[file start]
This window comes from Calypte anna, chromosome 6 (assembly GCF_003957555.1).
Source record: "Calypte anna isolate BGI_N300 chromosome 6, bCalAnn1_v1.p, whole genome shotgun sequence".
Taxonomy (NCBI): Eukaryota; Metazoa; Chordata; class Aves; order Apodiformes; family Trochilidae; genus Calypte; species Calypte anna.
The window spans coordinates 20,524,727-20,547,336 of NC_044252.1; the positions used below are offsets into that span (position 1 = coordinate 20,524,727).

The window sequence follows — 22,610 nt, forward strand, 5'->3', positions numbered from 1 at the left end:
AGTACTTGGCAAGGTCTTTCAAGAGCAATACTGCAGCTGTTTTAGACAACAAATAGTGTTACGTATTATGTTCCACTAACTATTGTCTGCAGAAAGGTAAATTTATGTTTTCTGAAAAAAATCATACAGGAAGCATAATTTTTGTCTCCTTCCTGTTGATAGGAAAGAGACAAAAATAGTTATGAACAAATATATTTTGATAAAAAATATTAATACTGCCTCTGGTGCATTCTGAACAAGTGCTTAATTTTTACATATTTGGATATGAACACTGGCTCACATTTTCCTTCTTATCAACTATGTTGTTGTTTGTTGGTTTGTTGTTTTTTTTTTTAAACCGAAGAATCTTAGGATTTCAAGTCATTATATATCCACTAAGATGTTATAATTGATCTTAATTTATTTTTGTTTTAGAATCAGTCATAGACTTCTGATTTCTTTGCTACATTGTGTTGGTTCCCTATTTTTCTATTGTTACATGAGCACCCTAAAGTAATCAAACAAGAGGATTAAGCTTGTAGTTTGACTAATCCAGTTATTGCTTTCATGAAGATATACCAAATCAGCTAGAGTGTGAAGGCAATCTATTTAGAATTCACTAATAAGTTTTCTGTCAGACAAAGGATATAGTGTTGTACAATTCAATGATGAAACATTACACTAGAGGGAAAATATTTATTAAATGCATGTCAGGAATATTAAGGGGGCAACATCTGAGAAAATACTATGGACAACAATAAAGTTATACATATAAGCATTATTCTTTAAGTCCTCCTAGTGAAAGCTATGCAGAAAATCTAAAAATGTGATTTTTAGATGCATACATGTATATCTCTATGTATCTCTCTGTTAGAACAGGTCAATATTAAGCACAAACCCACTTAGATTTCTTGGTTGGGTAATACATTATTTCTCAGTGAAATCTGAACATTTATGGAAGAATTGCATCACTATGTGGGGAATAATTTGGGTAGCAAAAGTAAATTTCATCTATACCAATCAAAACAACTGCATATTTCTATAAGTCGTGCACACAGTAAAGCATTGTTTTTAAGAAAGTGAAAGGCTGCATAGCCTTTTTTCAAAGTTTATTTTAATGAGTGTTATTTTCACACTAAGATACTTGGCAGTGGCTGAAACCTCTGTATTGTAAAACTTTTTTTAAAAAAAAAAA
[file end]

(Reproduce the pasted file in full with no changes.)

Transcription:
This window comes from Calypte anna, chromosome 6 (assembly GCF_003957555.1).
Source record: "Calypte anna isolate BGI_N300 chromosome 6, bCalAnn1_v1.p, whole genome shotgun sequence".
Taxonomy (NCBI): Eukaryota; Metazoa; Chordata; class Aves; order Apodiformes; family Trochilidae; genus Calypte; species Calypte anna.
The window spans coordinates 20,524,727-20,547,336 of NC_044252.1; the positions used below are offsets into that span (position 1 = coordinate 20,524,727).

The window sequence follows — 22,610 nt, forward strand, 5'->3', positions numbered from 1 at the left end:
AGTACTTGGCAAGGTCTTTCAAGAGCAATACTGCAGCTGTTTTAGACAACAAATAGTGTTACGTATTATGTTCCACTAACTATTGTCTGCAGAAAGGTAAATTTATGTTTTCTGAAAAAAATCATACAGGAAGCATAATTTTTGTCTCCTTCCTGTTGATAGGAAAGAGACAAAAATAGTTATGAACAAATATATTTTGATAAAAAATATTAATACTGCCTCTGGTGCATTCTGAACAAGTGCTTAATTTTTACATATTTGGATATGAACACTGGCTCACATTTTCCTTCTTATCAACTATGTTGTTGTTTGTTGGTTTGTTGTTTTTTTTTTTAAACCGAAGAATCTTAGGATTTCAAGTCATTATATATCCACTAAGATGTTATAATTGATCTTAATTTATTTTTGTTTTAGAATCAGTCATAGACTTCTGATTTCTTTGCTACATTGTGTTGGTTCCCTATTTTTCTATTGTTACATGAGCACCCTAAAGTAATCAAACAAGAGGATTAAGCTTGTAGTTTGACTAATCCAGTTATTGCTTTCATGAAGATATACCAAATCAGCTAGAGTGTGAAGGCAATCTATTTAGAATTCACTAATAAGTTTTCTGTCAGACAAAGGATATAGTGTTGTACAATTCAATGATGAAACATTACACTAGAGGGAAAATATTTATTAAATGCATGTCAGGAATATTAAGGGGGCAACATCTGAGAAAATACTATGGACAACAATAAAGTTATACATATAAGCATTATTCTTTAAGTCCTCCTAGTGAAAGCTATGCAGAAAATCTAAAAATGTGATTTTTAGATGCATACATGTATATCTCTATGTATCTCTCTGTTAGAACAGGTCAATATTAAGCACAAACCCACTTAGATTTCTTGGTTGGGTAATACATTATTTCTCAGTGAAATCTGAACATTTATGGAAGAATTGCATCACTATGTGGGGAATAATTTGGGTAGCAAAAGTAAATTTCATCTATACCAATCAAAACAACTGCATATTTCTATAAGTCGTGCACACAGTAAAGCATTGTTTTTAAGAAAGTGAAAGGCTGCATAGCCTTTTTTCAAAGTTTATTTTAATGAGTGTTATTTTCACACTAAGATACTTGGCAGTGGCTGAAACCTCTGTATTGTAAAACTTTTTTTAAAAAAAAAAA